For the 40th anniversary, Marc Jacobs graces the runway with a tale of eerie, refined, and deeply realistic dolls that serve as a crucial tool to demythologize American culture through an exploration of exaggerated, overblown proportions. Jacobs’ human dolls are adorned with prejudice, clichés, and lust, draped in a veil that initially appears to be artifactual but reveals itself to be authentic. Intriguingly, we find ourselves drawn to them precisely because they disturb us, embodying our darker inclinations


Marc Jacobs‘ larger-than-life dolls emerge as the fashion coup of recent months. Unveiled during the ‘see now buy now’ event in New York, the Spring/Summer 2024 collection commemorates the American designer’s four-decade career. This creation, drawing inspiration from 1960s dolls, symbolizes a paradigm shift in the fashion landscape. Jacobs deliberately distorts garment proportions, crafting a collection that seamlessly integrates into an XXL dollhouse installation.
A seismic shift has occurred in the fashion realm in recent weeks, ignited by John Galliano’s Maison Margiela runway show, which refocused attention on the profound emotions evoked by fashion. Jacobs’ collection is poised to achieve a similar impact. Drawing parallels with Galliano’s 2007 exploration of proportions as the creative director of Dior, the ‘see now buy now’ phenomenon introduces a unique twist through the use of dolls—a recurring theme from McQueen to Margiela—transforming into a subversive anthem against American culture.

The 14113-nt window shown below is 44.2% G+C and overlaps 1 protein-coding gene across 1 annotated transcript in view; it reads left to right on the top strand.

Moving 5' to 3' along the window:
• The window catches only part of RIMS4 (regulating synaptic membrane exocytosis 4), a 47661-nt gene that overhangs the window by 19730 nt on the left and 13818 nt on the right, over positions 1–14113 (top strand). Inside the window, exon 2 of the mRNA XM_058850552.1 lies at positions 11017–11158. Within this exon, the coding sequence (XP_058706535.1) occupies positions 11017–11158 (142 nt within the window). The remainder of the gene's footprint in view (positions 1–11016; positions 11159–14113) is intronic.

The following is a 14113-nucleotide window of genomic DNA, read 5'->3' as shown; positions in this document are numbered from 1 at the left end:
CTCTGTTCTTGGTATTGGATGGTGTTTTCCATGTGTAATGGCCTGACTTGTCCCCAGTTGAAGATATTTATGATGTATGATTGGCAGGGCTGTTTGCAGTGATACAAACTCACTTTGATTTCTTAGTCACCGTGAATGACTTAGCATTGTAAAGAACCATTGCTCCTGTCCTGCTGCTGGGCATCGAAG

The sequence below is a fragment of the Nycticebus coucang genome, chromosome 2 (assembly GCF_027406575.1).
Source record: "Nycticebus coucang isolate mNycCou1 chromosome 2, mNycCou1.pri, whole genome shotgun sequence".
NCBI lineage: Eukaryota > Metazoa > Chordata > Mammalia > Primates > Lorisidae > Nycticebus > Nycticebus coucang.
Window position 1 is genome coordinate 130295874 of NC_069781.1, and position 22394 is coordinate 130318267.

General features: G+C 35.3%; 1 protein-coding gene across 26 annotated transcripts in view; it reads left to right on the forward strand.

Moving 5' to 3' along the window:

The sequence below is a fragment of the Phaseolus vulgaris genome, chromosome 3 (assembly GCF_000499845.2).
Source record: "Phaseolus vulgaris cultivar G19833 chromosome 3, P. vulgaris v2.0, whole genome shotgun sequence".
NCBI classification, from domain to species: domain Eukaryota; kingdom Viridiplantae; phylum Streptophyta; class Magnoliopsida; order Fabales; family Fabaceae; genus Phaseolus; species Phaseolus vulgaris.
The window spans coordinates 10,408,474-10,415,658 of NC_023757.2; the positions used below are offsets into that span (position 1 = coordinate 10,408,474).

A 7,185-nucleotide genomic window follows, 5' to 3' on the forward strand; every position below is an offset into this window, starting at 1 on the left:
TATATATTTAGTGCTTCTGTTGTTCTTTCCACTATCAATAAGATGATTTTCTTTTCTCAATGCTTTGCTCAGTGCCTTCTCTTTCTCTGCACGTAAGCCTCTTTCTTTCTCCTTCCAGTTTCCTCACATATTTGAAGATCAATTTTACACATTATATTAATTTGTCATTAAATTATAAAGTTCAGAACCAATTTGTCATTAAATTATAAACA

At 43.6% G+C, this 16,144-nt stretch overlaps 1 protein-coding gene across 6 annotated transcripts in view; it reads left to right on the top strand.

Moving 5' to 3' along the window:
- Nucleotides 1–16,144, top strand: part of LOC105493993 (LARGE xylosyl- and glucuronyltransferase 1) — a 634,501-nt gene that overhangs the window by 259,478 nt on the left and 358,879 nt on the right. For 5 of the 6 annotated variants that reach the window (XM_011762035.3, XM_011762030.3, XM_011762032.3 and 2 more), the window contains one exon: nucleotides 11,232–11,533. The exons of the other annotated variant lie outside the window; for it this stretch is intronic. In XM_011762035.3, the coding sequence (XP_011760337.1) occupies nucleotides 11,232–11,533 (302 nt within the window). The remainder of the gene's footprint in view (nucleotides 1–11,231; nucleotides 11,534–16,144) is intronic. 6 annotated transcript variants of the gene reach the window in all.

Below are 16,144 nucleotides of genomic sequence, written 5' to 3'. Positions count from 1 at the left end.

What sets Marc Jacobs apart from Galliano is their distinctive backgrounds and life experiences. Jacobs’ new collection exudes a distinctly American essence, seamlessly blending stereotypes with reality. It weaves together the tapestry of wealthy conservative white women from the ’60s, the enigmatic allure of Jacqueline Kennedy, and the palpable sense of estrangement within seemingly perfect American provinces, juxtaposed with the clandestine struggle for rights.
The dolls serve as narrative devices, born out of constant alienation. Their ambiguous appearance and unsettling resemblance to humans intensify repulsion but entrap us in a limbo from which escape seems elusive. We find an unsettling attraction to the dolls because they disturb us. Jacobs’ latest collection resonates because it encapsulates a reality that refuses to fade, resurfacing in an ever-present whirlwind. Much like Galliano’s work for Margiela, it disrupts our plans, beginning with a glittering veneer before sacrilegiously deconstructing. Fashion has finally redirected its focus towards our hidden instincts, and we emerge as the true beneficiaries.